The Australian Federal Treasurer, Joe Hockey, recently announced that there will be an inquiry into Australia’s intellectual property arrangements.  The inquiry, to be conducted by the Productivity Commission, the Australian Government’s independent research and advisory body, will examine the balance between promoting competition and protecting intellectual property in Australia, taking into account our international trade obligations.

The initiation of the inquiry delivers on a key recommendation of the Competition Policy Review (also known as the Harper Review, after its chair Professor Ian Harper), a review of Australia’s competition laws and policy by the Australian Government.  The Harper Review’s final report was released in March 2015, including the recommendation that an “overarching review” of Australia’s intellectual property system be conducted.

The terms of reference for the inquiry provide that the inquiry should look at the effect of Australia’s intellectual property arrangements on investment, competition, trade, innovation and consumer welfare.  This includes an examination of the protection offered by Australia’s current intellectual property system, including the scope and duration of protection.

The terms of reference provide that the Commission should then recommend changes that would achieve the following:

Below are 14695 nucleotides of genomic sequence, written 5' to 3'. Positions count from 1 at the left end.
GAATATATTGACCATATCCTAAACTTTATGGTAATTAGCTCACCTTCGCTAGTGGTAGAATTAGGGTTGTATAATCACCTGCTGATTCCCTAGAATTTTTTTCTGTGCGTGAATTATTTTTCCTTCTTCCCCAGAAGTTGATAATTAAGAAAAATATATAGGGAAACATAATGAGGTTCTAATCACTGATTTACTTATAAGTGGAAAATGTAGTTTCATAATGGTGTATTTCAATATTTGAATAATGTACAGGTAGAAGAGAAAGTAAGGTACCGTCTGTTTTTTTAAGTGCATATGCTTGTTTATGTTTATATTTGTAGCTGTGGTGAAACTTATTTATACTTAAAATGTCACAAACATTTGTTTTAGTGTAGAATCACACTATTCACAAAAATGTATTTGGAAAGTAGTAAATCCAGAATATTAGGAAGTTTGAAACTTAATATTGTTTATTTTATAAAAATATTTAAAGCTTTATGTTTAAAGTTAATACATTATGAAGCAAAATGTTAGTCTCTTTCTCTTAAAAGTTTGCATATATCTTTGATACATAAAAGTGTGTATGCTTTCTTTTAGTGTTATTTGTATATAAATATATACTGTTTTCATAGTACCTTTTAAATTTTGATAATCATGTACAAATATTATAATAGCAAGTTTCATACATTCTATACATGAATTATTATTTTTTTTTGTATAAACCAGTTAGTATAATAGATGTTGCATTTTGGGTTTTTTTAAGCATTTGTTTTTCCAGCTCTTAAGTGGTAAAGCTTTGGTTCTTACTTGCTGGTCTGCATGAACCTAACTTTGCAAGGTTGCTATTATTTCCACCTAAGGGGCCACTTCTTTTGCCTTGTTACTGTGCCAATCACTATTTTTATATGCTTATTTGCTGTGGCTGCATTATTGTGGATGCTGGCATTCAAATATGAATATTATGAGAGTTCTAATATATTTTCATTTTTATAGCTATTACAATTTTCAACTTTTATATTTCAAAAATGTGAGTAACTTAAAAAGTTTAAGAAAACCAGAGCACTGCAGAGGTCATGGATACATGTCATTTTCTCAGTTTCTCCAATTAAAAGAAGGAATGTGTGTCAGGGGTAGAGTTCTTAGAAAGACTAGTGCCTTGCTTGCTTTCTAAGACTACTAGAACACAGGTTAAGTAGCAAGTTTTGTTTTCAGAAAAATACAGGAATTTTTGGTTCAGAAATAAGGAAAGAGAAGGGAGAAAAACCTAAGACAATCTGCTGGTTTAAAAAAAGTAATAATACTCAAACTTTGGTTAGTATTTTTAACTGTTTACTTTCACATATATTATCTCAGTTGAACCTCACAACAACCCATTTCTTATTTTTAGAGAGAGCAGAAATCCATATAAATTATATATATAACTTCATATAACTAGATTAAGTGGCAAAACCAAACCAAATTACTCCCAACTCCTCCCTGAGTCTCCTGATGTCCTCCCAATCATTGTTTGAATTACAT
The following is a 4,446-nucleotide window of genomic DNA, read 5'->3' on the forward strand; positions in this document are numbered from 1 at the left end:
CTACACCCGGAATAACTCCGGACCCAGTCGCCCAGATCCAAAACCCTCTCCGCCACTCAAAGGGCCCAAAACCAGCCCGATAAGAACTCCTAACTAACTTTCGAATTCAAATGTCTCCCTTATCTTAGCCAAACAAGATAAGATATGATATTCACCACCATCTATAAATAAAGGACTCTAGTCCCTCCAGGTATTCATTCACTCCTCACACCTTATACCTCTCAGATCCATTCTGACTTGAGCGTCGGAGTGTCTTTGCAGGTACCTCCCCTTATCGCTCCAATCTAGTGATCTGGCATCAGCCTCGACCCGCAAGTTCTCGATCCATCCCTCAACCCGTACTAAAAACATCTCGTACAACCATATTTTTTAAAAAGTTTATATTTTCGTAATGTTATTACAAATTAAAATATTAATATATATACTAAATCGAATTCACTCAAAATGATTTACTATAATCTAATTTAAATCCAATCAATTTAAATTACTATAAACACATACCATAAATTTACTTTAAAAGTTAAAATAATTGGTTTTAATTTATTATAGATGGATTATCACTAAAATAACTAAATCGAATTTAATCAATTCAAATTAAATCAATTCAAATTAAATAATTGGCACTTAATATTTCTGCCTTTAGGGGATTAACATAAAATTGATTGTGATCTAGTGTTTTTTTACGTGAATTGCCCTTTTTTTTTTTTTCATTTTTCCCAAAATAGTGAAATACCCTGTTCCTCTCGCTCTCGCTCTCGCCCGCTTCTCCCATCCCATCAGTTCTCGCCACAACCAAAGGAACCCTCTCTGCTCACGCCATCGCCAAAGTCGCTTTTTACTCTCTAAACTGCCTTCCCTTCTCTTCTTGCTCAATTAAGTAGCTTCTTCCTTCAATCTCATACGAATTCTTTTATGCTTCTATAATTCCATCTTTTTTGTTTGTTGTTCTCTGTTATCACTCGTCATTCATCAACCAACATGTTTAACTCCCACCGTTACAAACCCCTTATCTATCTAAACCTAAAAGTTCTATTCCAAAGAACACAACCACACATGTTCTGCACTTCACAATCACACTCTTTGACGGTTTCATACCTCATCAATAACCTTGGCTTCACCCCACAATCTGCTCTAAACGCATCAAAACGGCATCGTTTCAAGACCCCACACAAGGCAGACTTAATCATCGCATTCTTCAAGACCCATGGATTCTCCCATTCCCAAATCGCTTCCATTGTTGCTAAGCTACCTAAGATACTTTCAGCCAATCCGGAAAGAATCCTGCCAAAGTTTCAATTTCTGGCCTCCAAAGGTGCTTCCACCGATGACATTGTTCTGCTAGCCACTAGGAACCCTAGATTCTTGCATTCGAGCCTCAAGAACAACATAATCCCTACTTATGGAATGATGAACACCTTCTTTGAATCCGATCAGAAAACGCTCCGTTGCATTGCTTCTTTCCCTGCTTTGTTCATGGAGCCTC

1.  encourage creativity, investment and new innovation by individuals, business and through collaboration while not unduly restricting access to technologies and creative works;
  2. allow access to an increased range of quality and value goods and services;
  3. provide greater certainty to individuals and businesses as to whether they are likely to infringe the intellectual property rights of others; and
  4. reduce the compliance and administrative costs associated with intellectual property rules.[1]

In developing its recommendations, the Productivity Commission will consult with both government and non-government stakeholders, as well as inviting public submissions.  It is expected that it will provide a final report to the government within 12 months.

It is highly likely that the inquiry will traverse issues of particular relevance to the Life Sciences sector, including:

  • Compulsory licensing;
  • The intellectual property safe harbours in Australia’s competition laws;
  • Further carve-outs from the patent monopoly; and
  • Changes to the research and development concessions.

[1] See the Intellectual Property Arrangements Terms of Reference, available at